Top predators in the Southern ocean: a major leak in the biological carbon pump

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Science  05 Jul 1991:
Vol. 253, Issue 5015, pp. 64-66
DOI: 10.1126/science.1905841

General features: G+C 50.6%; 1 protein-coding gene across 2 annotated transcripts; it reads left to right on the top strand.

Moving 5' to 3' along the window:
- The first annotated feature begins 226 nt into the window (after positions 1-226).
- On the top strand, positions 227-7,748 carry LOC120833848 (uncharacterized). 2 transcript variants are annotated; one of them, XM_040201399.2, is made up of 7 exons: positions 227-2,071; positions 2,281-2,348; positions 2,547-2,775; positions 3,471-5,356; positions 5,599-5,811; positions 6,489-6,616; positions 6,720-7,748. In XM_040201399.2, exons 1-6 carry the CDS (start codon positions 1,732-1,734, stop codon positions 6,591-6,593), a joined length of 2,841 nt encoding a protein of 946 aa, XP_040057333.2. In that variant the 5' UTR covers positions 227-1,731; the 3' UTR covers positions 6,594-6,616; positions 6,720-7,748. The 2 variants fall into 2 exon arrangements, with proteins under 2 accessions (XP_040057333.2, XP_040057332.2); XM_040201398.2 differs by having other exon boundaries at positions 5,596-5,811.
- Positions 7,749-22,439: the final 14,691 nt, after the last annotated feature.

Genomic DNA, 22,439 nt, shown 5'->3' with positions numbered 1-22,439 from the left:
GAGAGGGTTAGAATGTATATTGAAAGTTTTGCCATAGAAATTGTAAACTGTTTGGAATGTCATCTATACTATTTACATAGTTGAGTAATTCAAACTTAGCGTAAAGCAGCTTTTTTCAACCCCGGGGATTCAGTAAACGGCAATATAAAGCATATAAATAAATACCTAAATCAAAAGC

Primary productivity in the Southern Ocean is approximately 3.5 gigatons of carbon per year, which accounts for nearly 15 percent of the global total. The presence of high concentrations of nitrate in Antarctic waters suggests that it might be possible to increase primary production significantly and thereby alleviate the net accumulation of atmospheric carbon dioxide. An analysis of the food web for these waters implies that the Southern Ocean may be remarkably inefficient as a carbon sink. This inefficiency is caused by the large flux of carbon respired to the atmosphere by air-breathing birds and mammals, dominant predators in the unusually simple food web of Antarctic waters. These top predators may transfer into the atmosphere as much as 20 to 25 percent of photosynthetically fixed carbon.

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